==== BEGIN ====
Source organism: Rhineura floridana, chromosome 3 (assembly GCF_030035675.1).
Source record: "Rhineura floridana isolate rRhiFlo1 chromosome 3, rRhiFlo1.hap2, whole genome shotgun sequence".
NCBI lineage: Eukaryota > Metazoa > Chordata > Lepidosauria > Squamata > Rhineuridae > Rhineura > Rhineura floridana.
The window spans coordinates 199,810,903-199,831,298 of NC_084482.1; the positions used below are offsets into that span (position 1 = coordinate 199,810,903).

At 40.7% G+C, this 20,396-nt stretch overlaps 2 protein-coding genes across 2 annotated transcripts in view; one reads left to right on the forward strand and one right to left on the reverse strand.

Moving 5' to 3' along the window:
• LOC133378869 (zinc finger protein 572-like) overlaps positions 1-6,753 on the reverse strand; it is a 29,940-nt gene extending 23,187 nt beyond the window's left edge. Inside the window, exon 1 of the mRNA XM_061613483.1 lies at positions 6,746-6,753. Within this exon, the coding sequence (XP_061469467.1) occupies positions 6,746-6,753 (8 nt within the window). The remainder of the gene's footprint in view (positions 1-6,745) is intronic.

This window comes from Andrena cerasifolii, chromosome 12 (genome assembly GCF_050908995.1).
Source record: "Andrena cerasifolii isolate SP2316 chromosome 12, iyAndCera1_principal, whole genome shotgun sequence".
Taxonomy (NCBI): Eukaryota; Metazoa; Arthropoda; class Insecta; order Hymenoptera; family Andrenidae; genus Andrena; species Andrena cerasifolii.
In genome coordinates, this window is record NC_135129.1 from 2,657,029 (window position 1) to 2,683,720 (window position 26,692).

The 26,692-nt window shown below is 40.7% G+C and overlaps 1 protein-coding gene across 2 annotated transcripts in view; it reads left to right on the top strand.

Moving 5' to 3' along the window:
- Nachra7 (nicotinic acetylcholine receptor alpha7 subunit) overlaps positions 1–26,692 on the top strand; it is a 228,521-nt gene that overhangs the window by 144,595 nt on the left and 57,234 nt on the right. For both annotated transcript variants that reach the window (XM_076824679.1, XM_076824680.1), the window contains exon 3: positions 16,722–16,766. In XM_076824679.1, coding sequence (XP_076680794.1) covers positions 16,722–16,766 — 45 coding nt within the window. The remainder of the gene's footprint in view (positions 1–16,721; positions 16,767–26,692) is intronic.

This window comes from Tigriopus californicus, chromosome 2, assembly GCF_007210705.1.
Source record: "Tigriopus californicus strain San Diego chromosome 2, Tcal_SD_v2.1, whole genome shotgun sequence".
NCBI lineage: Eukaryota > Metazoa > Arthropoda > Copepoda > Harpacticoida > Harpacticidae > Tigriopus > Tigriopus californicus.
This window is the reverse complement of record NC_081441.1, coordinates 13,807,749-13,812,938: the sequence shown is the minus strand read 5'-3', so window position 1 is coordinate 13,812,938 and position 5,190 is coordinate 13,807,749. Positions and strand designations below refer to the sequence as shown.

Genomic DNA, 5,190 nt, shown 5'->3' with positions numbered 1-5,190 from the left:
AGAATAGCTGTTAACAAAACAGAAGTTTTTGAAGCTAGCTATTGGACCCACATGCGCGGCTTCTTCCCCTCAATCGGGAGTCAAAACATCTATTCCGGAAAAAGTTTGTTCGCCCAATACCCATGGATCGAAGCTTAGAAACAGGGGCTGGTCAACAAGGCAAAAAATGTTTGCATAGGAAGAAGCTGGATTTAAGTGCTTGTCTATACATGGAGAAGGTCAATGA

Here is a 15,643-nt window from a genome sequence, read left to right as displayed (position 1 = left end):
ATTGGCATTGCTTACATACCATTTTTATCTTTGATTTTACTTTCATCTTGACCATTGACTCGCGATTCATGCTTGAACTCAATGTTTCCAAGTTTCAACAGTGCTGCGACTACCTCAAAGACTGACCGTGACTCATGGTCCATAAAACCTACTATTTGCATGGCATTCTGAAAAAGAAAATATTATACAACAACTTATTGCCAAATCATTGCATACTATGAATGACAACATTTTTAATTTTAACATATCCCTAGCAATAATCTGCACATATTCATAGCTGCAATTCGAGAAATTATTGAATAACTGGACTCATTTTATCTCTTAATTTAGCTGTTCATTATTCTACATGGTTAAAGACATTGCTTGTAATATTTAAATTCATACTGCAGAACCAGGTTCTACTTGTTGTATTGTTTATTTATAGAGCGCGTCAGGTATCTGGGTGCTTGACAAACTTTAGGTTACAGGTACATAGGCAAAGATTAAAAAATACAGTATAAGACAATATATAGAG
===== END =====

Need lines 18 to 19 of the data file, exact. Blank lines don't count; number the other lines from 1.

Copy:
This window is the reverse complement of record NC_081441.1, coordinates 13,807,749-13,812,938: the sequence shown is the minus strand read 5'-3', so window position 1 is coordinate 13,812,938 and position 5,190 is coordinate 13,807,749. Positions and strand designations below refer to the sequence as shown.

Genomic DNA, 5,190 nt, shown 5'->3' with positions numbered 1-5,190 from the left: